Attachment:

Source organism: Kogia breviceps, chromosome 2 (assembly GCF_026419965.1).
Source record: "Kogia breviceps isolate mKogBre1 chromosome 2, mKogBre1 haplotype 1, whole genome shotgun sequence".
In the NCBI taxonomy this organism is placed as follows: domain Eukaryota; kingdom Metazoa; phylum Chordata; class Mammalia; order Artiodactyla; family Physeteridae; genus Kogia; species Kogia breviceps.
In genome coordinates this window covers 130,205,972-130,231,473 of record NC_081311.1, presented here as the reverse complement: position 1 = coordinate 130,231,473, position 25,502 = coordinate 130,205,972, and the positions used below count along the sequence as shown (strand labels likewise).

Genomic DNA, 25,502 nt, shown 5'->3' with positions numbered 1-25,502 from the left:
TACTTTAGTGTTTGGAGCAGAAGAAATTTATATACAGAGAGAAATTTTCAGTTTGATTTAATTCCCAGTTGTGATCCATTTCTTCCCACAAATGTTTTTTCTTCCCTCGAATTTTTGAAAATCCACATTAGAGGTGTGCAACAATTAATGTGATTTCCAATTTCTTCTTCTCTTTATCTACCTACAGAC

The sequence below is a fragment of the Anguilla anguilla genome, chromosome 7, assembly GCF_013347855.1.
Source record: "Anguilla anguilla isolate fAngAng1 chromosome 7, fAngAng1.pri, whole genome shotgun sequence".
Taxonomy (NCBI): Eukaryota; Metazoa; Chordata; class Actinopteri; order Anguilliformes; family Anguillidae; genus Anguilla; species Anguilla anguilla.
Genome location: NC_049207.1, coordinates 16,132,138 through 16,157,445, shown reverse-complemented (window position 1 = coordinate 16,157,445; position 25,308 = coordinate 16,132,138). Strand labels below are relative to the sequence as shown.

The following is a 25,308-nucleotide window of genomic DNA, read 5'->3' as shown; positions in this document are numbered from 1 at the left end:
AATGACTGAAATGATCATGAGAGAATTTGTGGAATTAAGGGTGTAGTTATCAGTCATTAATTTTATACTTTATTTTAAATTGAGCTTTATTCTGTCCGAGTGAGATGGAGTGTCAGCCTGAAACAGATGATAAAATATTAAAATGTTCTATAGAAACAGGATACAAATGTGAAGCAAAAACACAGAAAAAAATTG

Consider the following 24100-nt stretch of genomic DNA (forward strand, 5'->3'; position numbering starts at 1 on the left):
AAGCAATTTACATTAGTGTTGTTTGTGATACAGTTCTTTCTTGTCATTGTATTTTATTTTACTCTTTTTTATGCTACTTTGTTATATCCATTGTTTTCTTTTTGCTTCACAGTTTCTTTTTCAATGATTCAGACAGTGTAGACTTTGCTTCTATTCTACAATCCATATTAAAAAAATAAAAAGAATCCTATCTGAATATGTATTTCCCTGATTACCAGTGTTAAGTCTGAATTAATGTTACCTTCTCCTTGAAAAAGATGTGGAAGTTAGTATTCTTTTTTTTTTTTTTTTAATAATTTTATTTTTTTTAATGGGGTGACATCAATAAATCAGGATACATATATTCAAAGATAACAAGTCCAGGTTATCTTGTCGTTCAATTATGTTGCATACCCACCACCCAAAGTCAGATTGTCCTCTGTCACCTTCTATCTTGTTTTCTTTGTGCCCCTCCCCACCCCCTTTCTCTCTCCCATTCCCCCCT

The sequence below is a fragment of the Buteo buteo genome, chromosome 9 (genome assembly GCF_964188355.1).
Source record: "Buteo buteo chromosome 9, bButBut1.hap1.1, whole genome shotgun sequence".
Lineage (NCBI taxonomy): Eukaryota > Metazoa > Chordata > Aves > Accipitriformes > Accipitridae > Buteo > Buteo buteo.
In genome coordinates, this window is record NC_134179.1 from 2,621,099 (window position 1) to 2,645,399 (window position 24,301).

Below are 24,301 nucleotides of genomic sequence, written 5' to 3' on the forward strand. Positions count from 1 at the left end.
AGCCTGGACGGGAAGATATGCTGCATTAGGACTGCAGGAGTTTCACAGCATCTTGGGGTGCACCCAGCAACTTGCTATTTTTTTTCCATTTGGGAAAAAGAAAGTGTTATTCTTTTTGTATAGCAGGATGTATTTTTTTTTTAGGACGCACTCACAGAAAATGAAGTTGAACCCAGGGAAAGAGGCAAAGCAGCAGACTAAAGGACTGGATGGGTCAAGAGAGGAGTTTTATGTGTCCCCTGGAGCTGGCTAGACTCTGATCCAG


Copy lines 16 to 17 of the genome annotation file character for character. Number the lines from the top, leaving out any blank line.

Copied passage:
Source record: "Buteo buteo chromosome 9, bButBut1.hap1.1, whole genome shotgun sequence".
Lineage (NCBI taxonomy): Eukaryota > Metazoa > Chordata > Aves > Accipitriformes > Accipitridae > Buteo > Buteo buteo.